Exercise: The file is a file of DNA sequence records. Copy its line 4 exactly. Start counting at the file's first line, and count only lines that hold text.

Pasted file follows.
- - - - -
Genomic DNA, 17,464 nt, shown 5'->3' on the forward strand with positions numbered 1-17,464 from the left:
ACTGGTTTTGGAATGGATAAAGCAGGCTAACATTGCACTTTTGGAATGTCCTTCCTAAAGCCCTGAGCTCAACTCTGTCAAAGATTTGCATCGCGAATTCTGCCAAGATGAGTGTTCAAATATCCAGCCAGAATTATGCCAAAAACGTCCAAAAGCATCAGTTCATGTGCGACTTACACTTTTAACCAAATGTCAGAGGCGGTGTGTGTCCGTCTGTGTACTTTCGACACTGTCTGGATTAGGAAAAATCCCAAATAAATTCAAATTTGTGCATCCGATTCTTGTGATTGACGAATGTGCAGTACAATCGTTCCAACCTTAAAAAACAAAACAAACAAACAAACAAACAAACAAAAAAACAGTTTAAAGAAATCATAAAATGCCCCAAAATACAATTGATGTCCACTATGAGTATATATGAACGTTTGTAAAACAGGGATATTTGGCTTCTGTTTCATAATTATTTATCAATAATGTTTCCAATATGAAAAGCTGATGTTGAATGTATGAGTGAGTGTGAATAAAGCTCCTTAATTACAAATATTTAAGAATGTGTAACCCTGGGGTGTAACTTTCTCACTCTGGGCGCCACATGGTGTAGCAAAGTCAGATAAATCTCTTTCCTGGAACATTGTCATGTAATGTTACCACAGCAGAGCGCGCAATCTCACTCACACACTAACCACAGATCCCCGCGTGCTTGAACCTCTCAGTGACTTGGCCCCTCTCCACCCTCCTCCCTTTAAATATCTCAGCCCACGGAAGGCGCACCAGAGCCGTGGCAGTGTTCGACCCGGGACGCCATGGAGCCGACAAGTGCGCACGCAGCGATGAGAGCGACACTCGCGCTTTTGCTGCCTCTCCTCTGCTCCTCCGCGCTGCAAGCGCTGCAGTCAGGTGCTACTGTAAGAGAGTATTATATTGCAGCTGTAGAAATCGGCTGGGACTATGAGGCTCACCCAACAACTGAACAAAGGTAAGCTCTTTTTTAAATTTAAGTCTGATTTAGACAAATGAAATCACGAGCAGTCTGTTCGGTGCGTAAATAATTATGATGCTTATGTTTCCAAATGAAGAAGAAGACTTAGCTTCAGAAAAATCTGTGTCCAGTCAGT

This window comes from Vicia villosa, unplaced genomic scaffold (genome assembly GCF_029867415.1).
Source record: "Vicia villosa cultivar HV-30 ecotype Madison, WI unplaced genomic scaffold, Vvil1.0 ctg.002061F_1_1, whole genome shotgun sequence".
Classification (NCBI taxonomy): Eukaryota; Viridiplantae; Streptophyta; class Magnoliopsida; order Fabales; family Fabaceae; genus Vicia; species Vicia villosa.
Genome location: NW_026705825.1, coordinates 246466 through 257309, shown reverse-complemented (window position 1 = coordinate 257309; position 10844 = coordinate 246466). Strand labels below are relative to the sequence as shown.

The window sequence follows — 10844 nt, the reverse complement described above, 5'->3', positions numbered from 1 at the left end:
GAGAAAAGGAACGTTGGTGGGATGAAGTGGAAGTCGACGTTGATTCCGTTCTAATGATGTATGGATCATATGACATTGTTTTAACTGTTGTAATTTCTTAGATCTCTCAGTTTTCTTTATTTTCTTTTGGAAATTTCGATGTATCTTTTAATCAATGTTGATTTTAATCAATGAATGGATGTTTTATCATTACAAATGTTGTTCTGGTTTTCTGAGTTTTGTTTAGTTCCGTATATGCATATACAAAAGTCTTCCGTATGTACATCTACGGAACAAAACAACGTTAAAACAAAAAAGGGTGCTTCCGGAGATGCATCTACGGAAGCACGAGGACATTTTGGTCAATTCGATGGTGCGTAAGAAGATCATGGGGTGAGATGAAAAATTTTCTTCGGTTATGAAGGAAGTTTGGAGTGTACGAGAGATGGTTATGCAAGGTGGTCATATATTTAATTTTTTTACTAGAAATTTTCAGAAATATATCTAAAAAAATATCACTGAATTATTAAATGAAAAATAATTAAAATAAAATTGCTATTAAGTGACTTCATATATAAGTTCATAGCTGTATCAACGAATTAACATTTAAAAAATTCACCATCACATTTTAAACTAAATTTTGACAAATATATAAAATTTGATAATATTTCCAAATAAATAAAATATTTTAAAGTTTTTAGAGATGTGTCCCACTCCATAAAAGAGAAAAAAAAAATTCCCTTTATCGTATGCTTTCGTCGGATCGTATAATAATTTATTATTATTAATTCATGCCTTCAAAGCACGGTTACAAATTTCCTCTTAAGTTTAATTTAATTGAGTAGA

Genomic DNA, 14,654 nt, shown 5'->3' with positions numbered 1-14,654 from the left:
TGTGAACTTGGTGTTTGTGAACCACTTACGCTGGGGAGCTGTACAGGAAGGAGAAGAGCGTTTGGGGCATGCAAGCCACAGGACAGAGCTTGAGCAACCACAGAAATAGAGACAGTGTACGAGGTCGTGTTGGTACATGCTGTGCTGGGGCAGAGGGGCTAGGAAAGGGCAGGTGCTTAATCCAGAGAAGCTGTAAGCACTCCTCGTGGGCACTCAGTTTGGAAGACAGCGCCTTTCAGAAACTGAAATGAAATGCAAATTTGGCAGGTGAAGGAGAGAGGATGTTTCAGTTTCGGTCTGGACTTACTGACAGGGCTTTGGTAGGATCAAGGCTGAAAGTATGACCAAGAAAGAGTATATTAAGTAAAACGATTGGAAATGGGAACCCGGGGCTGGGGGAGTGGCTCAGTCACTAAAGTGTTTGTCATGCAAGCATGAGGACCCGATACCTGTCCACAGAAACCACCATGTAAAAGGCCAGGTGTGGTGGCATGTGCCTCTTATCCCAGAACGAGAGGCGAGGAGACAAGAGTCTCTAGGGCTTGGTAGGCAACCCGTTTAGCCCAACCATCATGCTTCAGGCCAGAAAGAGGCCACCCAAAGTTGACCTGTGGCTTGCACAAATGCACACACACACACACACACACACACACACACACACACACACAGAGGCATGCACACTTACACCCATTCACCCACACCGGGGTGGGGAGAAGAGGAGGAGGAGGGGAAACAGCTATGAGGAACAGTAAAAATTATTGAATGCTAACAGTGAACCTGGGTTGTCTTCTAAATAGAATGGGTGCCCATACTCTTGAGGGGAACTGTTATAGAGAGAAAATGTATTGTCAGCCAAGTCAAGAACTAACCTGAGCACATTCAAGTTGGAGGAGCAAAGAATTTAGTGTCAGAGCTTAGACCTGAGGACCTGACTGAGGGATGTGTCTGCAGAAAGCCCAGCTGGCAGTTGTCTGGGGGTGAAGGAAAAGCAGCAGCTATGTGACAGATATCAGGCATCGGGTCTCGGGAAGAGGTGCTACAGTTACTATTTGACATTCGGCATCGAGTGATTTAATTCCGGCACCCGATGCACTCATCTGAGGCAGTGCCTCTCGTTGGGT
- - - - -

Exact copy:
Source record: "Vicia villosa cultivar HV-30 ecotype Madison, WI unplaced genomic scaffold, Vvil1.0 ctg.002061F_1_1, whole genome shotgun sequence".